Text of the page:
4. The electron beam inspection device according to claim 1, wherein an auxiliary small-size magnetic field lens is disposed near a magnetic field lens provided outside the cylindrical member.

5. An inspection device that inspects a sample, the inspection device comprising: a stage on which the sample is placed; a primary optical system configured to irradiate the sample on the stage with an electron beam with a planar shape of a predetermined size; and a secondary optical system configured to accelerate secondary electrons emitted from the sample upon irradiation with the electron beam, guide the secondary electrons to a detector, and projecting an image on the detector, the secondary optical system comprising an objective lens, wherein the objective lens comprises: a first coil; a second coil disposed along an optical axis of the secondary optical system and parallel to the first coil, the second coil being asymmetrical with respect to the first coil; and a yoke formed with a magnetic material, the yoke comprising a first housing configured to house the first coil and a second housing configured to house the second coil, the yoke having a ring-like slit for each of the first housing and the second housing, each ring-like slit being located near the optical axis of the secondary optical system and being concentric with respect to the optical axis, there is a potential difference between the sample and the secondary optical system, and the secondary electrons emitted from the sample are accelerated to a predetermined potential in an electric field, and currents are applied to the first coil and the second coil, to cause a magnetic flux density of the second coil to cancel a magnetic flux density of the first coil at a position of a surface of the sample on the optical axis of the secondary optical system.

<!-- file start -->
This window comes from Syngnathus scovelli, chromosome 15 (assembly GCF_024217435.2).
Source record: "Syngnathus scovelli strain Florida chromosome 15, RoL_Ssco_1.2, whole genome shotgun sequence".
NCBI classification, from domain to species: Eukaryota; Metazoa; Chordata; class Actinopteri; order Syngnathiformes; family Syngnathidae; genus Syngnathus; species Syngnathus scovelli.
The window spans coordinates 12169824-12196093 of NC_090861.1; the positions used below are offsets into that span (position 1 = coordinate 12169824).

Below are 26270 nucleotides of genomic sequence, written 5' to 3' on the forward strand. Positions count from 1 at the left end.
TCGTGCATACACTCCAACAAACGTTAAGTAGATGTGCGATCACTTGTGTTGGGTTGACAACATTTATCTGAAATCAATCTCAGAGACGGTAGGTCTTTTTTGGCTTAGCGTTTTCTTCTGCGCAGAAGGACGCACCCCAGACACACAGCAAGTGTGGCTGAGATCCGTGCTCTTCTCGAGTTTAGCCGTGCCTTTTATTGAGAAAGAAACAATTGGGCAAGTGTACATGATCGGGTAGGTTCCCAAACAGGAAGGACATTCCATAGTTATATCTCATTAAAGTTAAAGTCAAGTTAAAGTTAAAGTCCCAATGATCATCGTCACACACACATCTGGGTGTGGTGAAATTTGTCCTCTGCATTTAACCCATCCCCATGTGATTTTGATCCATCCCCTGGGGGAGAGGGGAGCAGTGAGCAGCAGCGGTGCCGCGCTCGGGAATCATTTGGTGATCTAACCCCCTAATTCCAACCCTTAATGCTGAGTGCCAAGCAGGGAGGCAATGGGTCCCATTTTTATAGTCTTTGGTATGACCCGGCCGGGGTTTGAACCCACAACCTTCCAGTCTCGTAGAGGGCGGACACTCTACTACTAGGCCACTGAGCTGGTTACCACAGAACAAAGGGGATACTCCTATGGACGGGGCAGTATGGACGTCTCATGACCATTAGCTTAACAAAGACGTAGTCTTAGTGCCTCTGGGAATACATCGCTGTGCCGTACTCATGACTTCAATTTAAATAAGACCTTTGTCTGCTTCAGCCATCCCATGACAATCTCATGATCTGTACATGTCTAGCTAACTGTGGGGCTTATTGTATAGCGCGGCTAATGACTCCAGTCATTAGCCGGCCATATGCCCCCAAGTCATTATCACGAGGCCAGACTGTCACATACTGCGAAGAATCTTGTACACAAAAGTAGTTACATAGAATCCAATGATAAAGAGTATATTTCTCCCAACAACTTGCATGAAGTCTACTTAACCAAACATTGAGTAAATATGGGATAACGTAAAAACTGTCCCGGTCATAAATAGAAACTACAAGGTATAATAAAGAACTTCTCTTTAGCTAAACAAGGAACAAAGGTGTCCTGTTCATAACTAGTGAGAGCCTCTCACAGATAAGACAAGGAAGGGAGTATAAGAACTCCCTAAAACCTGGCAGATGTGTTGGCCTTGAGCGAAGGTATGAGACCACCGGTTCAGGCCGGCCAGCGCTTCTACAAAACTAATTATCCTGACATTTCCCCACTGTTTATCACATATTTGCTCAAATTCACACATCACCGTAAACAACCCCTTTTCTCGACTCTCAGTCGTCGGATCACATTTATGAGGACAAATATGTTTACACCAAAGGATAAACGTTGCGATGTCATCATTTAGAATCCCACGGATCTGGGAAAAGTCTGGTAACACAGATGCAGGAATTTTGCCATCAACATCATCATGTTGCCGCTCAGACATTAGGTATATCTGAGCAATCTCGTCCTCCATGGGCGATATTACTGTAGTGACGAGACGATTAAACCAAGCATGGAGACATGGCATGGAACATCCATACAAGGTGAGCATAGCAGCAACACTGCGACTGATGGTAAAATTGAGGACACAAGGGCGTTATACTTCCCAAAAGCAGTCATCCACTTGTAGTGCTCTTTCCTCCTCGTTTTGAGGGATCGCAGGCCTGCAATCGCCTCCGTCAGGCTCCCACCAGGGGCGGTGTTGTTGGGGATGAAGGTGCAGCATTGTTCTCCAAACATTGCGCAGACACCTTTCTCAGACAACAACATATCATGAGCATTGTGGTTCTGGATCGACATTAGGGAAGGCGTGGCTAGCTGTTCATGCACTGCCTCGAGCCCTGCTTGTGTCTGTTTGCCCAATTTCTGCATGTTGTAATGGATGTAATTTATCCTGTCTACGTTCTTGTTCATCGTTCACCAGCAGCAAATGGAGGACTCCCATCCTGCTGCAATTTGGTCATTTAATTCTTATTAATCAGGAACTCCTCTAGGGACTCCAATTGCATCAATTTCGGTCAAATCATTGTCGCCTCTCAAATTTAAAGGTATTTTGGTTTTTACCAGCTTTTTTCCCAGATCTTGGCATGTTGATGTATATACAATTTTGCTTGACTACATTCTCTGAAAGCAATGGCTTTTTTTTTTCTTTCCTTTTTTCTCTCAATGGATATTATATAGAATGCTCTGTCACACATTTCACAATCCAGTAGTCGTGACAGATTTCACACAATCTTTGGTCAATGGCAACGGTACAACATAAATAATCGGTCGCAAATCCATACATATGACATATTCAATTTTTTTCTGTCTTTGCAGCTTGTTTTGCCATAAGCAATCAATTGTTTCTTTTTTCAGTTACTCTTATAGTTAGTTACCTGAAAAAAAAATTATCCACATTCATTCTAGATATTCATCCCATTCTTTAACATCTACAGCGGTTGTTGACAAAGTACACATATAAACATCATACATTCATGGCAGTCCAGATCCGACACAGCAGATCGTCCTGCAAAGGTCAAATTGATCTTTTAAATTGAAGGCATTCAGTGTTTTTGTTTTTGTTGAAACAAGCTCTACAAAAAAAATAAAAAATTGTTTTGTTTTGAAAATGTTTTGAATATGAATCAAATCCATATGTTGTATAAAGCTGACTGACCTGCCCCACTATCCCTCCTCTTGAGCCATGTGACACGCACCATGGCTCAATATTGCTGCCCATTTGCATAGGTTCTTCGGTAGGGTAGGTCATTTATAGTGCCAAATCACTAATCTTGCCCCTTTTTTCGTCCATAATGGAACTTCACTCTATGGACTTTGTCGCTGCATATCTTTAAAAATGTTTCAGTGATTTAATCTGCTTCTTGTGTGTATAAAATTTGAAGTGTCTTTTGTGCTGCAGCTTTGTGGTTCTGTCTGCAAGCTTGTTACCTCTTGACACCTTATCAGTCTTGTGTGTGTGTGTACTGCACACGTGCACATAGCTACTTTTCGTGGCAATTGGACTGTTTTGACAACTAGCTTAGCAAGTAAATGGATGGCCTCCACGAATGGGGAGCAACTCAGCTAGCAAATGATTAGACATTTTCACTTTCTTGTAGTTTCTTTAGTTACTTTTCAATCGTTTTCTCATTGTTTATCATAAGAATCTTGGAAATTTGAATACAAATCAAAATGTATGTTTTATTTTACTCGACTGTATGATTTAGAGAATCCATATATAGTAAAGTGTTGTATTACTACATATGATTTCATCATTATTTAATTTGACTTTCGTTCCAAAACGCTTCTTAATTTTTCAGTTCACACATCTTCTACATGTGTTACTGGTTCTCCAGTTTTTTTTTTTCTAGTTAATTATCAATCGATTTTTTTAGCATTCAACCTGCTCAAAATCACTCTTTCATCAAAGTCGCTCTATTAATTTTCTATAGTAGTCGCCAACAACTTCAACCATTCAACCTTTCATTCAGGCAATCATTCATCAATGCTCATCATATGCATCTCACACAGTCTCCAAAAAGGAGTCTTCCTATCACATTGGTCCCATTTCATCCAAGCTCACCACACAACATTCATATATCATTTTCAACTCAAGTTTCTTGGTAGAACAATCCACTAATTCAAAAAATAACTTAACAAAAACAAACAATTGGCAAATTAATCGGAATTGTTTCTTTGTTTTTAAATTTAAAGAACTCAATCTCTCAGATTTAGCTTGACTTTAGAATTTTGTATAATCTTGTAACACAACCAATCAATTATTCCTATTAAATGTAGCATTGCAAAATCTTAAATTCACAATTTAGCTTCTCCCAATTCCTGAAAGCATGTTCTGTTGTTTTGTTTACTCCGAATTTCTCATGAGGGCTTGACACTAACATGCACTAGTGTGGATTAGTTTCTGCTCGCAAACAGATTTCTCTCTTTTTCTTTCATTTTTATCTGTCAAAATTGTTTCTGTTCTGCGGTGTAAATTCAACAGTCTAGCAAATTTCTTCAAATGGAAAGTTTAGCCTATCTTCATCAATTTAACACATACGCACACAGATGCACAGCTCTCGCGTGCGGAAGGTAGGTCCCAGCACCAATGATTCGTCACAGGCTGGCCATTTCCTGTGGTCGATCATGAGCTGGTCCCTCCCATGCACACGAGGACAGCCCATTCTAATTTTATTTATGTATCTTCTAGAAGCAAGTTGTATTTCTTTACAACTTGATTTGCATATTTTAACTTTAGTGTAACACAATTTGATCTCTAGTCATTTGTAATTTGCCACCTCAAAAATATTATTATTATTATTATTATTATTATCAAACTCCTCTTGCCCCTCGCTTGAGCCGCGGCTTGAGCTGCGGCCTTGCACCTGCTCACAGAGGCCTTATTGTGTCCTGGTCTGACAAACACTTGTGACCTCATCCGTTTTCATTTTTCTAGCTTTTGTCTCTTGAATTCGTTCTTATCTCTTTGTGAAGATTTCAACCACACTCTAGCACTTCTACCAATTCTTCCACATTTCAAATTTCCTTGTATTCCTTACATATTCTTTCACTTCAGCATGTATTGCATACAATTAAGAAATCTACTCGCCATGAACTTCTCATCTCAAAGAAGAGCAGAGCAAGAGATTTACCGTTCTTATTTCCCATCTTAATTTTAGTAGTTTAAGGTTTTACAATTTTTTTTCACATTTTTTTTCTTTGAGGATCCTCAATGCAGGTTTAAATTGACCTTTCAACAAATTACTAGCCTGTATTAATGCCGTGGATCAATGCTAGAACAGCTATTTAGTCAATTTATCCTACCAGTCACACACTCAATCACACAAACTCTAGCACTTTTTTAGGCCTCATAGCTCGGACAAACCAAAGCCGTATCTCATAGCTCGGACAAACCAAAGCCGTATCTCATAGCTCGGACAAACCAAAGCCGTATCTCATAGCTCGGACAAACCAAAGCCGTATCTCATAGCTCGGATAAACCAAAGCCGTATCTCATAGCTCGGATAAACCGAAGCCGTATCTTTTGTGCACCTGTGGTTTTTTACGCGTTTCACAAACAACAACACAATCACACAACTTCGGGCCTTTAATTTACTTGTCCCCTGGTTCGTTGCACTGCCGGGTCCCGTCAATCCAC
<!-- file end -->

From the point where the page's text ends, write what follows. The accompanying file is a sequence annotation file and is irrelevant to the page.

6. The inspection device according to claim 5, wherein the objective lens comprises an acceleration electrode disposed between the yoke and the sample, the acceleration electrode being formed with a nonmagnetic material.

7. An objective lens included in an inspection device that inspects a sample, the inspection device irradiating the sample on a stage with an electron beam with a planar shape of a predetermined size, guiding secondary electrons emitted from the sample upon irradiation with the electron beam to a detector, and projecting an image on the detector, the objective lens comprising: a first coil; a second coil disposed along an optical axis of the secondary optical system and parallel to the first coil, the second coil being asymmetrical with respect to the first coil; and a yoke formed with a magnetic material, the yoke comprising a first housing configured to house the first coil and a second housing configured to house the second coil, the yoke having a ring-like slit for each of the first housing and the second housing, each ring-like slit being located near the optical axis of the secondary optical system and being concentric with respect to the optical axis, wherein there is a potential difference between the sample and the secondary optical system, and the secondary electrons emitted from the sample are accelerated to a predetermined potential in an electric field, and currents are applied to the first coil and the second coil, to cause a magnetic flux density of the second coil to cancel a magnetic flux density of the first coil at a position of a surface of the sample on the optical axis of the secondary optical system.